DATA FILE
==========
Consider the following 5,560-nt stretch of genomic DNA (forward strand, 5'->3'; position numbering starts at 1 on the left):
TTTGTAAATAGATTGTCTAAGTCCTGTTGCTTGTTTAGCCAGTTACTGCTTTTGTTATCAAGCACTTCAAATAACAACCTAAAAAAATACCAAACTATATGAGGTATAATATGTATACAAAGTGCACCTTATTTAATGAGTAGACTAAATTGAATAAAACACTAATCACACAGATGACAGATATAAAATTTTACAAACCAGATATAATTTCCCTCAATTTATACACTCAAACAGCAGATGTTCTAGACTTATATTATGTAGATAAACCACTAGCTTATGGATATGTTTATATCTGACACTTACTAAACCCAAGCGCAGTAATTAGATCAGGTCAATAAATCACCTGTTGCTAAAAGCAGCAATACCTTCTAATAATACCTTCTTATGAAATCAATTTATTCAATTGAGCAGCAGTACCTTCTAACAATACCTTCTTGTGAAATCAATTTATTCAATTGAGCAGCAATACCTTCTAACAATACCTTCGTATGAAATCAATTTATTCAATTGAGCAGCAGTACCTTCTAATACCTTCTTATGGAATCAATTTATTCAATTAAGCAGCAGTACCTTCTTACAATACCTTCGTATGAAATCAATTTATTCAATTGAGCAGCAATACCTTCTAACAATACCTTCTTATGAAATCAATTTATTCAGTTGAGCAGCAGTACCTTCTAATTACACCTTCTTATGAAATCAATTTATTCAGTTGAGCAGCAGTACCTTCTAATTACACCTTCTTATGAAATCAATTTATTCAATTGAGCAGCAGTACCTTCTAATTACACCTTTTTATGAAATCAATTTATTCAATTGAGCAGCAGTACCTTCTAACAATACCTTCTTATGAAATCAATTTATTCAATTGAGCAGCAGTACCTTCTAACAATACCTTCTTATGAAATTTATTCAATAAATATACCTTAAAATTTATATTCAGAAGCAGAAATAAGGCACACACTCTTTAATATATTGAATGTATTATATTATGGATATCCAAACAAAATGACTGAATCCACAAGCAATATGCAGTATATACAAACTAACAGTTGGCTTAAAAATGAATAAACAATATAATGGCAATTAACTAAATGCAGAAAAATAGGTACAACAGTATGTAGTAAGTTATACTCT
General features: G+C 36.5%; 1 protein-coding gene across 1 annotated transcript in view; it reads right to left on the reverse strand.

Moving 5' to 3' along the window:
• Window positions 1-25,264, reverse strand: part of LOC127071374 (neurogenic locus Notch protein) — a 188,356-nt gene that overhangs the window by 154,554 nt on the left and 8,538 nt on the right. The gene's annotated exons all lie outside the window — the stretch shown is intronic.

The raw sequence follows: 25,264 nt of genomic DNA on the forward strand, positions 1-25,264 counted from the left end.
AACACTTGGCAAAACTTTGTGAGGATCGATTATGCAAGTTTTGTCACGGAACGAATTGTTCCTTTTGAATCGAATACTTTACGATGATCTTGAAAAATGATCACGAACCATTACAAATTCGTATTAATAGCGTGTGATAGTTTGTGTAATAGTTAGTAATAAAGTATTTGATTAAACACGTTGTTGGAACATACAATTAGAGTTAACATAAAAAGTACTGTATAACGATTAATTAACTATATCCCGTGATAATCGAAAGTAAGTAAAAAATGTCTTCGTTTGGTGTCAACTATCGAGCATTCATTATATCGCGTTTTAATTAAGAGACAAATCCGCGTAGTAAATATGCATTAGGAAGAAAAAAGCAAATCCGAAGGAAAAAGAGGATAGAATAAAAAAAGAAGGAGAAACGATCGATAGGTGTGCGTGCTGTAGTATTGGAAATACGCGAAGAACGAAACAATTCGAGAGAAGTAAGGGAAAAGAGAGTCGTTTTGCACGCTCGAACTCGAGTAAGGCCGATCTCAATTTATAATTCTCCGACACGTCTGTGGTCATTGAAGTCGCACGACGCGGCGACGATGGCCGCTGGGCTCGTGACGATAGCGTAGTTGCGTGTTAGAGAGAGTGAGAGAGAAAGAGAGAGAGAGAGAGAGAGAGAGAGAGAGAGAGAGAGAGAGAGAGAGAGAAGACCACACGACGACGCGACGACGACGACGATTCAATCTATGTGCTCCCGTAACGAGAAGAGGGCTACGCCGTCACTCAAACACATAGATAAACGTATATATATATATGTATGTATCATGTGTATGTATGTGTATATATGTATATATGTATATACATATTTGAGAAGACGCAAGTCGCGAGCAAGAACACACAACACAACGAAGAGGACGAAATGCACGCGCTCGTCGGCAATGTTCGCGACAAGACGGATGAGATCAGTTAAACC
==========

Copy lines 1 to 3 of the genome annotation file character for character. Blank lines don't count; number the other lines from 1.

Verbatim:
Consider the following 5,560-nt stretch of genomic DNA (forward strand, 5'->3'; position numbering starts at 1 on the left):
TTTGTAAATAGATTGTCTAAGTCCTGTTGCTTGTTTAGCCAGTTACTGCTTTTGTTATCAAGCACTTCAAATAACAACCTAAAAAAATACCAAACTATATGAGGTATAATATGTATACAAAGTGCACCTTATTTAATGAGTAGACTAAATTGAATAAAACACTAATCACACAGATGACAGATATAAAATTTTACAAACCAGATATAATTTCCCTCAATTTATACACTCAAACAGCAGATGTTCTAGACTTATATTATGTAGATAAACCACTAGCTTATGGATATGTTTATATCTGACACTTACTAAACCCAAGCGCAGTAATTAGATCAGGTCAATAAATCACCTGTTGCTAAAAGCAGCAATACCTTCTAATAATACCTTCTTATGAAATCAATTTATTCAATTGAGCAGCAGTACCTTCTAACAATACCTTCTTGTGAAATCAATTTATTCAATTGAGCAGCAATACCTTCTAACAATACCTTCGTATGAAATCAATTTATTCAATTGAGCAGCAGTACCTTCTAATACCTTCTTATGGAATCAATTTATTCAATTAAGCAGCAGTACCTTCTTACAATACCTTCGTATGAAATCAATTTATTCAATTGAGCAGCAATACCTTCTAACAATACCTTCTTATGAAATCAATTTATTCAGTTGAGCAGCAGTACCTTCTAATTACACCTTCTTATGAAATCAATTTATTCAGTTGAGCAGCAGTACCTTCTAATTACACCTTCTTATGAAATCAATTTATTCAATTGAGCAGCAGTACCTTCTAATTACACCTTTTTATGAAATCAATTTATTCAATTGAGCAGCAGTACCTTCTAACAATACCTTCTTATGAAATCAATTTATTCAATTGAGCAGCAGTACCTTCTAACAATACCTTCTTATGAAATTTATTCAATAAATATACCTTAAAATTTATATTCAGAAGCAGAAATAAGGCACACACTCTTTAATATATTGAATGTATTATATTATGGATATCCAAACAAAATGACTGAATCCACAAGCAATATGCAGTATATACAAACTAACAGTTGGCTTAAAAATGAATAAACAATATAATGGCAATTAACTAAATGCAGAAAAATAGGTACAACAGTATGTAGTAAGTTATACTCT
General features: G+C 36.5%; 1 protein-coding gene across 1 annotated transcript in view; it reads right to left on the reverse strand.